Cameron Rowland

14 Oct 2018
11 Mar 2019
MOCA Grand Avenue
250 South Grand Ave
Los Angeles, CA 90012
United States
Cameron Rowland, 2015 MOCA REAL ESTATE ACQUISITION, 2018, donor plaque. Courtesy: the artist and ESSEX STREET, New York

Cameron Rowland, 2015 MOCA REAL ESTATE ACQUISITION, 2018, donor plaque. Courtesy: the artist and ESSEX STREET, New York

The redlining map of Los Angeles drawn by the Home Owners’ Loan Corporation in 1939 gave Bunker Hill, block D37, the lowest possible rating. D37 extended from West 4th Street to West Temple Street, and from Figueroa Street to South Hill Street. The report indicated that residents were “low-income level” and were predominantly “Mexicans and Orientals.” The HOLC’s Residential Security Map report for Bunker Hill states: 
It has been through all the phases of decline and is now thoroughly blighted. Subversive racial elements predominate; dilapidation and squalor are everywhere in evidence. It is a slum area and one of the city’s melting pots. There is a slum clearance project under consideration but no definite steps have as yet been taken. It is assigned the lowest of “low red” grade.
The Community Redevelopment Agency of the City of Los Angeles was formed in 1948 under the California Community Redevelopment Act of 1945, in conjunction with the 1937 and 1949 federal Housing Acts, which authorized its “slum removal.” The CRA was granted powers of eminent domain to be used in the redevelopment of “blighted” areas. A primary purpose for the CRA’s redevelopment projects was to increase tax revenue for the city. One of the first redevelopment projects proposed by the CRA was in Bunker Hill, on the basis that the neighborhood spent more tax dollars on police, firefighting, and healthcare than it generated. A CRA pamphlet promoting the project stated, “Blight is a liability, Blight is malignant, Blight is a social peril.” The CRA’s “slum clearance” project in Bunker Hill was adopted in 1959. Through seizure and through sales under the threat of eminent domain, all 7,310 residential units were demolished and their residents were forcibly removed. The CRA’s slum clearance in Bunker Hill was one of the first redevelopment projects to rely on tax increment financing.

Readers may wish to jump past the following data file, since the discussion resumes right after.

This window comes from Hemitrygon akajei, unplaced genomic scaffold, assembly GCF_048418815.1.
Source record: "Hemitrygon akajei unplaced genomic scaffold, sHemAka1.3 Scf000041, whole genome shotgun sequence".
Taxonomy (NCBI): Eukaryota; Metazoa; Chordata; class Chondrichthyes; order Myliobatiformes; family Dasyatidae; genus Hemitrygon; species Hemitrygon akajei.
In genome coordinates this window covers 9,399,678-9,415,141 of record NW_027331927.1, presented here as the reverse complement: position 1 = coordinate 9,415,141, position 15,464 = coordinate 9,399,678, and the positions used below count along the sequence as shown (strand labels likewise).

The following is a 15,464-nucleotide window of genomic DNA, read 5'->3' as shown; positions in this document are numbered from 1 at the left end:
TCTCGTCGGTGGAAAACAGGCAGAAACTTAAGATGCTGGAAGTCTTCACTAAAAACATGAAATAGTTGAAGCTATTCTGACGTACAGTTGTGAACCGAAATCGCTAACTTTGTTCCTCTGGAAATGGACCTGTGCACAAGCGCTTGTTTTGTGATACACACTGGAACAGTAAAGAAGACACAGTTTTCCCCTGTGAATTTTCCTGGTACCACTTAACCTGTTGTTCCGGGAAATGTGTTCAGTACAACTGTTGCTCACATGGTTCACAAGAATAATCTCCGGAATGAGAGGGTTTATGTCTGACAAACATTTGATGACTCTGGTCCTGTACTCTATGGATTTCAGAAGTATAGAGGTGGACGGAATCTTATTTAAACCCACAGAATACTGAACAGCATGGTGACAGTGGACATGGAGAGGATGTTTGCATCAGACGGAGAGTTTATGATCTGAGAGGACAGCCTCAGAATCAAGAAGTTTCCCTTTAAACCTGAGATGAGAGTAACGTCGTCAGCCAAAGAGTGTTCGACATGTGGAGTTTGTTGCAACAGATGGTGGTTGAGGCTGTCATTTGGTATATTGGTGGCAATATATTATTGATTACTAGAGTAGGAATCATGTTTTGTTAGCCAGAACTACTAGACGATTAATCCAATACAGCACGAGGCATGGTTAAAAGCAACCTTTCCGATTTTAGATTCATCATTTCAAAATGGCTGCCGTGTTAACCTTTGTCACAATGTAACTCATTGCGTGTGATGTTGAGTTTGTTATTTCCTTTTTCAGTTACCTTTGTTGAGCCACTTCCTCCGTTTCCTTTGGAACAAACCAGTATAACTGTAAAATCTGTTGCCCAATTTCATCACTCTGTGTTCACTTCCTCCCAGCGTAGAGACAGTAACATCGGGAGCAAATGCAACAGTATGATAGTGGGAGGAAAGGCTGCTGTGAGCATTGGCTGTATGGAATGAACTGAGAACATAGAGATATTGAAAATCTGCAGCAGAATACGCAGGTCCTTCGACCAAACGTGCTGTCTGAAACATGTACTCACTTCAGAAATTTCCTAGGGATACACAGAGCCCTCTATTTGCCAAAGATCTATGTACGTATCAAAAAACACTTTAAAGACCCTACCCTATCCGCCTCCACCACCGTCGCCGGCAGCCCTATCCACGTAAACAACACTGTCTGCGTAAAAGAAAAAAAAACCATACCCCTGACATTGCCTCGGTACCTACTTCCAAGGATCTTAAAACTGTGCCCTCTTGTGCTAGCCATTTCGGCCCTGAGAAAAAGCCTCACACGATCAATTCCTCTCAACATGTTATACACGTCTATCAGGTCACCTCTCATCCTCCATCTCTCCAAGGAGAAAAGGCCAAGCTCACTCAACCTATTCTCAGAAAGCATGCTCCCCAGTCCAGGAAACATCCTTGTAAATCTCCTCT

In 1980, the CRA issued a request for proposals for a project called California Plaza. Proposals were required to include an outdoor pedestrian plaza, a parking structure, and a modern art museum. The winning group of architects called themselves Bunker Hill Associates. The museum outlined in this proposal became The Museum of Contemporary Art, Los Angeles. In 1983, the CRA offered MOCA a lease on the land located at 250 South Grand Avenue for a ninety-nine-year term at no rent. 
In October 2015, the CRA sold the land at 250 South Grand Avenue to MOCA for $100,000. One month later, in November 2015, a tax assessment triggered by the sale recorded the value of the land at $8,500,000.